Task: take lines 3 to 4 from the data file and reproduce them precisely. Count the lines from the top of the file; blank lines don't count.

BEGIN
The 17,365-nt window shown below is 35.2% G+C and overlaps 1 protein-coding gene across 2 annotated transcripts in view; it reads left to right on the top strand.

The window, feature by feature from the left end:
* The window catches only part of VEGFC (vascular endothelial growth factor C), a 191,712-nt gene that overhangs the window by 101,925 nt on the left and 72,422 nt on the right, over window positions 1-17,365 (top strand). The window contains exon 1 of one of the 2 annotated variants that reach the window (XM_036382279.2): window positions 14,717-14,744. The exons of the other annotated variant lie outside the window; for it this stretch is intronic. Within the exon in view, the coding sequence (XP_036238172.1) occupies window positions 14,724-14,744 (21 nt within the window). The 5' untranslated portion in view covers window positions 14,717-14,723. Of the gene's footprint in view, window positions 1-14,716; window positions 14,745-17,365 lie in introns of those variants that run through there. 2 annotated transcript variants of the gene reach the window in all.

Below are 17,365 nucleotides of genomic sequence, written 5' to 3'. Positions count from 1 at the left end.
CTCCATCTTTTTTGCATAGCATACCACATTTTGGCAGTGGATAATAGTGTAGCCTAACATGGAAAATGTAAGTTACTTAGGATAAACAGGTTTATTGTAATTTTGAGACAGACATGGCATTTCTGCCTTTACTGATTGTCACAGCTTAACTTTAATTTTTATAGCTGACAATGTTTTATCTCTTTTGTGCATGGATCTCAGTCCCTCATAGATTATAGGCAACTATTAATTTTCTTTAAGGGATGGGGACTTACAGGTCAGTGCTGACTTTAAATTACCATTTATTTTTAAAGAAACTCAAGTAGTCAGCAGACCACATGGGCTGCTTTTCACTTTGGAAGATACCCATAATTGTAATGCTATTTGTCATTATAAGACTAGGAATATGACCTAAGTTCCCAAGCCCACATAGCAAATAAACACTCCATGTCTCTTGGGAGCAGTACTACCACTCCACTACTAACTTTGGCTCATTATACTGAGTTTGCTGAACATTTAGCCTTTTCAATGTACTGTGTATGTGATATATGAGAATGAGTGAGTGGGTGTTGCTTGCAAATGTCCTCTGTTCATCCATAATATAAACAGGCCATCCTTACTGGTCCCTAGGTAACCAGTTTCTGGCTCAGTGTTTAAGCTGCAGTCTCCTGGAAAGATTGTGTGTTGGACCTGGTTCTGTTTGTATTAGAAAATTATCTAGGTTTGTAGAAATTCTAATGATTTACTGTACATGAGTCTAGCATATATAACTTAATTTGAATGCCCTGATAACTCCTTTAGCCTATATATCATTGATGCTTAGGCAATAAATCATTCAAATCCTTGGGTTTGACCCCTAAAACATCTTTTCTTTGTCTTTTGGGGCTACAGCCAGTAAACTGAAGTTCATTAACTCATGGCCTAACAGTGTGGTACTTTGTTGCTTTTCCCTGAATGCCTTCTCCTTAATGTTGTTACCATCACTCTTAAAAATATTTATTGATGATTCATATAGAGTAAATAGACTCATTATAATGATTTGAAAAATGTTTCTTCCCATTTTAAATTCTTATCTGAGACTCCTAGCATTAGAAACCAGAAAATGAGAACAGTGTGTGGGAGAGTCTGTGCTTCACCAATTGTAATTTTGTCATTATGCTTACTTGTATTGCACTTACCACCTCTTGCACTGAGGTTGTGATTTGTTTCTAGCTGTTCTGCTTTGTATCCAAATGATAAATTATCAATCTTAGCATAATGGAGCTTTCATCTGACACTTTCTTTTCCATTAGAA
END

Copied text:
* The window catches only part of VEGFC (vascular endothelial growth factor C), a 191,712-nt gene that overhangs the window by 101,925 nt on the left and 72,422 nt on the right, over window positions 1-17,365 (top strand). The window contains exon 1 of one of the 2 annotated variants that reach the window (XM_036382279.2): window positions 14,717-14,744. The exons of the other annotated variant lie outside the window; for it this stretch is intronic. Within the exon in view, the coding sequence (XP_036238172.1) occupies window positions 14,724-14,744 (21 nt within the window). The 5' untranslated portion in view covers window positions 14,717-14,723. Of the gene's footprint in view, window positions 1-14,716; window positions 14,745-17,365 lie in introns of those variants that run through there. 2 annotated transcript variants of the gene reach the window in all.

Below are 17,365 nucleotides of genomic sequence, written 5' to 3'. Positions count from 1 at the left end.